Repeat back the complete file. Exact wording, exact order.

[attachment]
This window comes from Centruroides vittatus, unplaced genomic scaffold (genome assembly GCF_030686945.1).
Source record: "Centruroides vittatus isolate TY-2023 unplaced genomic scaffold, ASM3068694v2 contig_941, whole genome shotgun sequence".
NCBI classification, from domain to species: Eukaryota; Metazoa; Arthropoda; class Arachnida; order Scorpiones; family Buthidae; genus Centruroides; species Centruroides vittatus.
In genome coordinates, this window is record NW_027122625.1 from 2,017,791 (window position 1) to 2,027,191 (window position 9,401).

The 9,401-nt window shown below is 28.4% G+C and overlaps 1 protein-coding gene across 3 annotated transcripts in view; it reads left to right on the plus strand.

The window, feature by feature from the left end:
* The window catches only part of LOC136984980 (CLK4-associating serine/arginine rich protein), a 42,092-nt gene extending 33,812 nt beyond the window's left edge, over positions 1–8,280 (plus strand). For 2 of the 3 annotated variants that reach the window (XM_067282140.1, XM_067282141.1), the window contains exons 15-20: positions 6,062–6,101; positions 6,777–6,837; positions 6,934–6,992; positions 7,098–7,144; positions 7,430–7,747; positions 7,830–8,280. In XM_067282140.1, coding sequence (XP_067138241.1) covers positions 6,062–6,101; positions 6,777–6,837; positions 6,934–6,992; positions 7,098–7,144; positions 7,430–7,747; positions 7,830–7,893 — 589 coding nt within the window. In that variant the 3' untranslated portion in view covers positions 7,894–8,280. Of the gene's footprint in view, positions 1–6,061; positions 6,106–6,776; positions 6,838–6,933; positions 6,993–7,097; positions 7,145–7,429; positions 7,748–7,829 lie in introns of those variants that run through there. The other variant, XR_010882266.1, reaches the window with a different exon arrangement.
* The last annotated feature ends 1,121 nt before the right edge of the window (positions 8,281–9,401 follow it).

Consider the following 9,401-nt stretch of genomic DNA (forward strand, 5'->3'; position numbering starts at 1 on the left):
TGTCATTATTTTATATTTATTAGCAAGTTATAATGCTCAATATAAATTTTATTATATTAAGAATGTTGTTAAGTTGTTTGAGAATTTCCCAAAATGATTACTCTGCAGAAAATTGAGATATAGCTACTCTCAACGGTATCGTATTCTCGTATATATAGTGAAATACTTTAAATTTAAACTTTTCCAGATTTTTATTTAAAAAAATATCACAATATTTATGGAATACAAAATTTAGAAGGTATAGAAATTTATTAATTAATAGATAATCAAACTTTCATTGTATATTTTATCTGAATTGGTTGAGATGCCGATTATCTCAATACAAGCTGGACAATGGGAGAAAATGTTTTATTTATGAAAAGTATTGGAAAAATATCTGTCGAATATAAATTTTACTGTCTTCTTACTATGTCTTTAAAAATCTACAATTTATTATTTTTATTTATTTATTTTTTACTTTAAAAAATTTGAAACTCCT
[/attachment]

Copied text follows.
This window comes from Centruroides vittatus, unplaced genomic scaffold (genome assembly GCF_030686945.1).
Source record: "Centruroides vittatus isolate TY-2023 unplaced genomic scaffold, ASM3068694v2 contig_941, whole genome shotgun sequence".
NCBI classification, from domain to species: Eukaryota; Metazoa; Arthropoda; class Arachnida; order Scorpiones; family Buthidae; genus Centruroides; species Centruroides vittatus.
In genome coordinates, this window is record NW_027122625.1 from 2,017,791 (window position 1) to 2,027,191 (window position 9,401).

The 9,401-nt window shown below is 28.4% G+C and overlaps 1 protein-coding gene across 3 annotated transcripts in view; it reads left to right on the plus strand.

The window, feature by feature from the left end:
* The window catches only part of LOC136984980 (CLK4-associating serine/arginine rich protein), a 42,092-nt gene extending 33,812 nt beyond the window's left edge, over positions 1–8,280 (plus strand). For 2 of the 3 annotated variants that reach the window (XM_067282140.1, XM_067282141.1), the window contains exons 15-20: positions 6,062–6,101; positions 6,777–6,837; positions 6,934–6,992; positions 7,098–7,144; positions 7,430–7,747; positions 7,830–8,280. In XM_067282140.1, coding sequence (XP_067138241.1) covers positions 6,062–6,101; positions 6,777–6,837; positions 6,934–6,992; positions 7,098–7,144; positions 7,430–7,747; positions 7,830–7,893 — 589 coding nt within the window. In that variant the 3' untranslated portion in view covers positions 7,894–8,280. Of the gene's footprint in view, positions 1–6,061; positions 6,106–6,776; positions 6,838–6,933; positions 6,993–7,097; positions 7,145–7,429; positions 7,748–7,829 lie in introns of those variants that run through there. The other variant, XR_010882266.1, reaches the window with a different exon arrangement.
* The last annotated feature ends 1,121 nt before the right edge of the window (positions 8,281–9,401 follow it).

Consider the following 9,401-nt stretch of genomic DNA (forward strand, 5'->3'; position numbering starts at 1 on the left):
TGTCATTATTTTATATTTATTAGCAAGTTATAATGCTCAATATAAATTTTATTATATTAAGAATGTTGTTAAGTTGTTTGAGAATTTCCCAAAATGATTACTCTGCAGAAAATTGAGATATAGCTACTCTCAACGGTATCGTATTCTCGTATATATAGTGAAATACTTTAAATTTAAACTTTTCCAGATTTTTATTTAAAAAAATATCACAATATTTATGGAATACAAAATTTAGAAGGTATAGAAATTTATTAATTAATAGATAATCAAACTTTCATTGTATATTTTATCTGAATTGGTTGAGATGCCGATTATCTCAATACAAGCTGGACAATGGGAGAAAATGTTTTATTTATGAAAAGTATTGGAAAAATATCTGTCGAATATAAATTTTACTGTCTTCTTACTATGTCTTTAAAAATCTACAATTTATTATTTTTATTTATTTATTTTTTACTTTAAAAAATTTGAAACTCCT